This photo was taken while at a Freedom Rally in 1962. It took place at Washington Temple Church. A fitting place for a common kind of message he shared which included his ideals and beliefs, which helped to shape his dreams. Part of that message was from Christianity, or Jesus Christ himself, who taught the two greatest commandments. It included loving God above all, but also included things like loving your enemies and blessing them. No wonder he loved to promote non violent change like he did. This wasn't the only influence on King, but one of the strongest based upon what we know. He was known to almost always quote the gospels in meetings, speeches and all kinds of public discourses. Turning the other cheek, and putting the sword back in its place were a couple other of his favorite portions of the gospels to talk about. It gives a unique view into what drove him to accomplish great things.

It didn't surprise me at all to find that he respected Mahatma Gandhi and the ways he promoted non violent activism. In fact, he had wanted to visit India for a very long time, and finally got the opportunity to do that in April 1959. After his time in India, he was convinced more than ever, that non violent resistance is the most potent weapon available for people that are oppressed as they struggle for justice and human dignity. This is a lesson that not ought to be easily forgotten, and we need to remember it always lest we repeat history.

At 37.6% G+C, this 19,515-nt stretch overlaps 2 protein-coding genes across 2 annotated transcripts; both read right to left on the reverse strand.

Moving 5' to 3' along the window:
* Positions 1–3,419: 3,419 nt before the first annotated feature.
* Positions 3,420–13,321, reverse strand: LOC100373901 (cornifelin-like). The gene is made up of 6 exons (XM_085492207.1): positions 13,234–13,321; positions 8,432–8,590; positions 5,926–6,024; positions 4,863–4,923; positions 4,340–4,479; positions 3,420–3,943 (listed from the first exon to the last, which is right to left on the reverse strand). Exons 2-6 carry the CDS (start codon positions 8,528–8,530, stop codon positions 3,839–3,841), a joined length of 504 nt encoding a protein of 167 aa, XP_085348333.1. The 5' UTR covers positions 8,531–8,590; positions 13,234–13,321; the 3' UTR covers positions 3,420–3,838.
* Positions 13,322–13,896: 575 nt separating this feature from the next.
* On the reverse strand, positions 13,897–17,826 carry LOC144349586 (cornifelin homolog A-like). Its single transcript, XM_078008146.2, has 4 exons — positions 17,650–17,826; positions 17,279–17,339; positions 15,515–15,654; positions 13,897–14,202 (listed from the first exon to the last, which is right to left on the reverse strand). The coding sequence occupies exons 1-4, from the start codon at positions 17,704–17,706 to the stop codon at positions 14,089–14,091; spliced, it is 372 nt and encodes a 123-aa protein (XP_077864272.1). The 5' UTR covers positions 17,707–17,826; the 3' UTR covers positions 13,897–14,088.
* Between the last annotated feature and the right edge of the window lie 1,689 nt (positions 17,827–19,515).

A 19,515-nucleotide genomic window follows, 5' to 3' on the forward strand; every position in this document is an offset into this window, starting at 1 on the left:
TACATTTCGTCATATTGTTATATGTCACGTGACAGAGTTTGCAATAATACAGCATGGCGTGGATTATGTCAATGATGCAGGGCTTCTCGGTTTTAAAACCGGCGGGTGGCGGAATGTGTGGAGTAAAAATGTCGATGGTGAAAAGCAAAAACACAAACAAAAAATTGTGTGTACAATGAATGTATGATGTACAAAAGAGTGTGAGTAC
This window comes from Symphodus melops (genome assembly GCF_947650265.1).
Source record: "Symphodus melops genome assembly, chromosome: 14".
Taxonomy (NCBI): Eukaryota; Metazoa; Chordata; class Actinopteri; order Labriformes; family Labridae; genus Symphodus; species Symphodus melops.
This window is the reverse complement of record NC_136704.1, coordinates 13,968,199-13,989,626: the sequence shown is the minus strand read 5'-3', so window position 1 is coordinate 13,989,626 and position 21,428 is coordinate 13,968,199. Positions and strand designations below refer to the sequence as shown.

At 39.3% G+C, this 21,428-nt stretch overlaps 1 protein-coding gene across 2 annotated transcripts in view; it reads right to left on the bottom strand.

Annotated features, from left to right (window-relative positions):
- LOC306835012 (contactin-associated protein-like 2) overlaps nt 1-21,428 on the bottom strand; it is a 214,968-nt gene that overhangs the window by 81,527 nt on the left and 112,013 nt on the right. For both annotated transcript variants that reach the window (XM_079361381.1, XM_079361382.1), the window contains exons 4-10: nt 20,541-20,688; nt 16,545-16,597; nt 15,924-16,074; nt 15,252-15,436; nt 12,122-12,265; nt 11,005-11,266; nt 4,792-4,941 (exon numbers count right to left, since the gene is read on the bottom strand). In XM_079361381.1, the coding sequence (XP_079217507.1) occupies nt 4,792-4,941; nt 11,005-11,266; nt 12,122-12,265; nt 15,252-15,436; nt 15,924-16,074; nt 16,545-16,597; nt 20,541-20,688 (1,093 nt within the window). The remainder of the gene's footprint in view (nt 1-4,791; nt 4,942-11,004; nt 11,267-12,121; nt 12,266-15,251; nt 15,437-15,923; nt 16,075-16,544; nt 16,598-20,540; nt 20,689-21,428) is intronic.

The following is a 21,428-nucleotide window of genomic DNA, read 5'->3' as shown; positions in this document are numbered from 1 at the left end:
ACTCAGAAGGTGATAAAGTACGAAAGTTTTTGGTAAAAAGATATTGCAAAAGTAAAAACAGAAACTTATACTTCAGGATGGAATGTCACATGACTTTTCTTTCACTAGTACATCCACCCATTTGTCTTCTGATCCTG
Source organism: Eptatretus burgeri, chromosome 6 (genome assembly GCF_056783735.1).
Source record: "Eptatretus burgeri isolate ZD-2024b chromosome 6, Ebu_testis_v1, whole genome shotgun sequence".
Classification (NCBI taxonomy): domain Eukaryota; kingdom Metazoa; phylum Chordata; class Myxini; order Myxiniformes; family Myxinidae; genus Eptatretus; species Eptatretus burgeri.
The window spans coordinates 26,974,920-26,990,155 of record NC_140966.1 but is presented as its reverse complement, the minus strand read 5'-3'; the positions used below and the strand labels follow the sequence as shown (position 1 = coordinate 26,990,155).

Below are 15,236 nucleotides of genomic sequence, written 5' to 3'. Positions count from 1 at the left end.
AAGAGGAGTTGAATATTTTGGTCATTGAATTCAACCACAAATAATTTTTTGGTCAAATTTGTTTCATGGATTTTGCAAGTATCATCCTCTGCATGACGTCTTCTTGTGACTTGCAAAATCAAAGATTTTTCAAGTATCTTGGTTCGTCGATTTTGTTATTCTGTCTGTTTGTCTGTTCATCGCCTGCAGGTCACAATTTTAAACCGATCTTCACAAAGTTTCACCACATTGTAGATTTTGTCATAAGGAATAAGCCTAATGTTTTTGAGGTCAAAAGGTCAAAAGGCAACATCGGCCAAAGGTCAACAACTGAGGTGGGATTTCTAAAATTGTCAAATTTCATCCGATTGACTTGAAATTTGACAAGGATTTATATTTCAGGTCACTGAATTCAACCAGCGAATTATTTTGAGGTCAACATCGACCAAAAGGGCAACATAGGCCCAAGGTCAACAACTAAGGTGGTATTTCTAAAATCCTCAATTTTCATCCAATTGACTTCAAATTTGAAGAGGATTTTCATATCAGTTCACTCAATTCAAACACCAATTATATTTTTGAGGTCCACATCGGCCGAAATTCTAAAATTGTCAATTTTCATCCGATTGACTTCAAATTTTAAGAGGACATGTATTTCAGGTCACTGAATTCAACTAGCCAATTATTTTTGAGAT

Mr. and Mrs. Martin Luther King Jr.

What a lovely looking couple, the Rev. Martin Luther King Jr., and wife Coretta Scott King. Image in the public domain. Taken 1964
What a lovely looking couple, the Rev. Martin Luther King Jr., and wife Coretta Scott King. Image in the public domain. Taken 1964 | Source

Martin Luther King Jr. With His Wife Coretta Scott King

A lovely image of both Dr. Martin Luther King Jr. and his Wife, Coretta Scott King. She is simply beautiful. They are both very beautiful people inside and out. One of many photos taken in 1964. They married on June 18th, 1953 on the lawn of her parents house in Heiberger, Alabama. They had four children, Yolanda King, Martin Luther King III, Dexter Scott King, and Bernice King. He wanted her to have a limited role in the Civil Rights Movement.